I have resorted to carrying the camera pretty much everywhere I go, thanks to it’s practical size and weight. Also, because of it’s capacity to produce such high quality images, I have no reservations or hesitations if it’s the only camera I have with me. It’s limitations are not a problem for me, since I’m pretty much used to the restricted shooting capacity of a fixed lens Rolleiflex with ASA 50 or ASA 100 film.


I find that the fixed lens, with it’s relatively standard field of view, isn’t hard to commit too. I understand that this may be quite restrictive for some,

but then again, buying two or three different DP Merrill models will still likely be as affordable as some mirror-less system with three interchangeable prime lenses. However, I hope that Sigma will one day offer a DP Merrill type body with interchangeable lens options, and preferably with a mount that allows for easy adapting to fit other lenses, or allow for alternative lens manufacturers to make lenses to fit it. Imagine Zeiss Touit lenses to fit Sigma Merrill interchangeable compacts.

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Final Remarks:

The Sigma DP Merrill cameras are far from being mainstream, and here in the greater Southern Africa, I wonder if one in a hundred photographers here have even heard of them. It’s such a pity, since the DP Merrill cameras definitely deserve more attention. Sigma South Africa were initially set against bringing in a DP2m for me as a custom order, and only with the help of Sigma Japan did Sigma SA eventually sell me one. I was really puzzled by what seemed like a lack of confidence in the product on their side.

The Sigma DP2m is definitely not for everyone. Many would be frustrated and annoyed by it’s lack of features, restrained functionality, slow performance, and a host of quirks and peculiarities. However, the DP2m does excel in many ways, and while it’s not a camera for all occasions, it’s capable of exceptional quality and incredibly unique images in a very small and light weight package.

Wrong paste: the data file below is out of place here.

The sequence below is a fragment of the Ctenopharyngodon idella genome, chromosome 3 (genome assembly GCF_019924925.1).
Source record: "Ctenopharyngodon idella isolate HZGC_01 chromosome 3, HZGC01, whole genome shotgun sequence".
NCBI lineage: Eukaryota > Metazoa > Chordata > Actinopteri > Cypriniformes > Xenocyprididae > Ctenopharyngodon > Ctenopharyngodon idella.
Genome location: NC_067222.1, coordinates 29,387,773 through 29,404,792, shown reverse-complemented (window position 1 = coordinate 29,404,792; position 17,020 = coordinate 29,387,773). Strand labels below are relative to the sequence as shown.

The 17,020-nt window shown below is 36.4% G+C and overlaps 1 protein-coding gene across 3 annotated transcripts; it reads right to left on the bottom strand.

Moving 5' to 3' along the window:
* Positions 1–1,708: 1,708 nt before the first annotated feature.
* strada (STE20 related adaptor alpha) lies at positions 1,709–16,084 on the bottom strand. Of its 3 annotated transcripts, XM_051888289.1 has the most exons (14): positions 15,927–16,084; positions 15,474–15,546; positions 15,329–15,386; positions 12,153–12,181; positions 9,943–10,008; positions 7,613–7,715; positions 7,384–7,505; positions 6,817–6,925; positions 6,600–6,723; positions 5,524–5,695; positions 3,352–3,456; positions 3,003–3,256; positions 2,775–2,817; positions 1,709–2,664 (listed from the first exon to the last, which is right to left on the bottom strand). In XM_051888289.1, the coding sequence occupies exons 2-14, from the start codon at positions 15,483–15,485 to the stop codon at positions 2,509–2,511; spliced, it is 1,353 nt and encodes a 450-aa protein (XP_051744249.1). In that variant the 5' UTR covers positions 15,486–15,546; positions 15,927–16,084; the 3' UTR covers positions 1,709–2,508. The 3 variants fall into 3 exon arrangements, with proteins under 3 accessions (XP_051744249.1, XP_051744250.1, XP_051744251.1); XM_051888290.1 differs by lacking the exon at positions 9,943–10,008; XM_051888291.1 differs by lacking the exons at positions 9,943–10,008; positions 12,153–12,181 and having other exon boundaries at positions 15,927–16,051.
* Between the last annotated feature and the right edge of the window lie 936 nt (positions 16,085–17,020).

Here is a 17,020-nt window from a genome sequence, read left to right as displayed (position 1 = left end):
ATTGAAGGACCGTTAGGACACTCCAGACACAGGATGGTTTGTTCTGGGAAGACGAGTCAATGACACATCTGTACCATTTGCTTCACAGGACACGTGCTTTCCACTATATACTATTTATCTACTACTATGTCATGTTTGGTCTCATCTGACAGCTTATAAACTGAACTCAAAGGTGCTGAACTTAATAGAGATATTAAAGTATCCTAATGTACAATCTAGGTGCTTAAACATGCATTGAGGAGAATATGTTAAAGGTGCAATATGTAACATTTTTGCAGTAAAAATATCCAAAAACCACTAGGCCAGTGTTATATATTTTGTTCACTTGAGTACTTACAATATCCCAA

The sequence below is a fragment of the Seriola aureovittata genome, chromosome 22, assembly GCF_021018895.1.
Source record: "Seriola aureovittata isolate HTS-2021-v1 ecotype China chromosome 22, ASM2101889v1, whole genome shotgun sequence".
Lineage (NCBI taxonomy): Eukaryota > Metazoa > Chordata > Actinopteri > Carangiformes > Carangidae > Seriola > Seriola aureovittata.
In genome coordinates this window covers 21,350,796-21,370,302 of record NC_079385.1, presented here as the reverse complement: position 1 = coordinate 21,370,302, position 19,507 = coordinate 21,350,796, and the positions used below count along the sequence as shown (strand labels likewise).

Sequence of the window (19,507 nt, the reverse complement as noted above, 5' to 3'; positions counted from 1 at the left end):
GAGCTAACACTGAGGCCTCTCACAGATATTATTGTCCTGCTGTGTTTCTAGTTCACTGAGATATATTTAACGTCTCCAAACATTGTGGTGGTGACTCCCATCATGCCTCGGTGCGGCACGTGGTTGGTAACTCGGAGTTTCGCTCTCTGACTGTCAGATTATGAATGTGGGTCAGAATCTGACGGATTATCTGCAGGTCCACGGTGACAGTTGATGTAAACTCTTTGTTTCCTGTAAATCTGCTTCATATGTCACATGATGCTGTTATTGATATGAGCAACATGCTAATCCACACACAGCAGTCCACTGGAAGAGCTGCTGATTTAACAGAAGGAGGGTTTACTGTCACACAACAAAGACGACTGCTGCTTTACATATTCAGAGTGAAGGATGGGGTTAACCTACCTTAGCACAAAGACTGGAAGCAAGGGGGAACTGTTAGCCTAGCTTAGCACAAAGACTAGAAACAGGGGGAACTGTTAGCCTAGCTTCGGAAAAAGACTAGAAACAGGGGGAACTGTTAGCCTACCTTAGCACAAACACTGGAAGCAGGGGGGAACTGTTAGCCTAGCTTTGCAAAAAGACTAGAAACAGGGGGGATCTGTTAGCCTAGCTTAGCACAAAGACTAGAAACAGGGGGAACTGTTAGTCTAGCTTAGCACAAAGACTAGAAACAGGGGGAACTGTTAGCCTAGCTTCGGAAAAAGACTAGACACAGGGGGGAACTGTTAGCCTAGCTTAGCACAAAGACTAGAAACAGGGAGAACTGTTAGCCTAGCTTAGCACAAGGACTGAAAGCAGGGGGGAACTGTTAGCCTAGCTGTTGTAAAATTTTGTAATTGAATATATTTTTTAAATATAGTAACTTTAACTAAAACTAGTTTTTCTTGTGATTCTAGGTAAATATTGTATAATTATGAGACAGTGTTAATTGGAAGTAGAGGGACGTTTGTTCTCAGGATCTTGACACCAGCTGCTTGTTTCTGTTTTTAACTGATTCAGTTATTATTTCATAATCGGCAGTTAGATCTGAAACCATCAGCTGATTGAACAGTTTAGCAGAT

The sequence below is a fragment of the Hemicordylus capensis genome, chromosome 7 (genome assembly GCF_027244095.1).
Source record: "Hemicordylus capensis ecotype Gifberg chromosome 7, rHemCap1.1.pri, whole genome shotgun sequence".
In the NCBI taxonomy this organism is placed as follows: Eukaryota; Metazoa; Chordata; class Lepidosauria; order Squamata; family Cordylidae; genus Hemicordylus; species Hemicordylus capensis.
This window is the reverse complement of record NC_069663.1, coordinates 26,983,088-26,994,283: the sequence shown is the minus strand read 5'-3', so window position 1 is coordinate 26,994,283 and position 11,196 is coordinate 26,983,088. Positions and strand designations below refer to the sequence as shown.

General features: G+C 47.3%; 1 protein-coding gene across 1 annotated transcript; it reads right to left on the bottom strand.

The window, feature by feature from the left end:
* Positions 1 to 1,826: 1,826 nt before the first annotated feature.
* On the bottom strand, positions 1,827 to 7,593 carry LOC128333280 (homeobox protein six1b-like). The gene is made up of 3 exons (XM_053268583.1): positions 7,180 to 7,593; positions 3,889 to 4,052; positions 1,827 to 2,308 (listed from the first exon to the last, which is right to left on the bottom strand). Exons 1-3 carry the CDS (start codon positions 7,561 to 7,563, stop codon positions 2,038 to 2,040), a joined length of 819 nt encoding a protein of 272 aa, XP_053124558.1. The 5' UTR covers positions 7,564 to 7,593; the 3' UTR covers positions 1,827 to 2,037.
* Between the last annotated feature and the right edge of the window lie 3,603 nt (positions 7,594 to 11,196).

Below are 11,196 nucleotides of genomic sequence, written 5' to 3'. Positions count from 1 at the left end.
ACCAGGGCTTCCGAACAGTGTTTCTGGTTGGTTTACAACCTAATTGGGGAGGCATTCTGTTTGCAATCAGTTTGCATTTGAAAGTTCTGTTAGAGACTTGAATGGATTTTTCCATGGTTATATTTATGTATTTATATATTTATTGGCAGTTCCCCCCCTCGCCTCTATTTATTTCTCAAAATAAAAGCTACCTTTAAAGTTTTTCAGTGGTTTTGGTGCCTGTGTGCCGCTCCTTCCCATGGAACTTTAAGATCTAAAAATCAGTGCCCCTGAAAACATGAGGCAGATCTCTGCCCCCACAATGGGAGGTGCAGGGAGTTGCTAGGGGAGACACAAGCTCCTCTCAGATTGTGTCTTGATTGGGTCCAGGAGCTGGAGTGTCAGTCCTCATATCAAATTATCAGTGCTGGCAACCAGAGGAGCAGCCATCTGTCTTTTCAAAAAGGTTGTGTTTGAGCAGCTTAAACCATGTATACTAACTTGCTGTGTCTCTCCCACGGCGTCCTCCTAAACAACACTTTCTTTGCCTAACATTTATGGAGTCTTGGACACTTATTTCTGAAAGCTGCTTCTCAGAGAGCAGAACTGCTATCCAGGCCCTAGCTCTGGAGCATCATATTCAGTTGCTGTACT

I value it’s simple design and functionality, small size, low weight, amazing lens and the unique sensor. The camera is, by today’s standards, comparatively useless at high ISO. Often luminance noise can be observed at base ISO, deep shadows are fairly desaturated, and pattern noise or banding can be easily provoked, yet many still consider this an exceptional camera. There is something special about the DP Merrill cameras that other cameras cannot provide, especially for their price (US$799 at the time of purchase).


The main reason for purchasing this camera was it’s ability to shoot B&W images with colour filters and not suffer the quality loss as seen with CFA-sensor cameras. Presuming the novelty of the “amazing sharpness” would wear off eventually, I would’ve had too few motivating reasons to still purchase the DP2 if it hadn’t been for this ability to shoot B&W with colour filters. I suspect than many DP Merrill owners have had very conflicting post-purchase evaluations, since the “amazing sharpness” factor is such a strong drawing card.

Compared to it’s predecessors, the DP2m feels like Sigma took a step in the right direction. Up until the DP Merrill models were announced, I found the Sigma DP product range fairly odd, unattractive, plagued with issues, and with fairly low resolution output.


While the DP2m feels quite complete as a whole, there are a few refinements that would need to find their way into the next generation, and I hope Sigma will do their homework properly by reading the host of user comments out there...

Below are a handful of basic things that I wish Sigma had done differently on the DP2 Merrill... and the other DP Merrill models alike.


  1. The lack of a threaded cable release option or an infrared remote release is really annoying.

  2. The live view preview could do with great improving when using colour filters in B&W White Balance mode.

  3. The live view feed is not sharp enough on the LCD, which makes confirming focus during manual focus difficult.

  4. Generally, images are not displayed with good detail or colour on the LCD.

  5. The interval timer’s minimum time limit between shots, a whopping 15 seconds, is far too long!

Overall, I’m very happy with my purchase.

I’m grateful it worked out OK, since I didn’t have the opportunity to test one prior to purchasing.


I recommend borrowing or renting the Sigma DP2m, because I don’t think there’s a review out there that can properly determine if the camera will suit your needs or meet your expectations.

Last but not least, if you want to view some of my work with the DP2m, please click on the Flickr image below .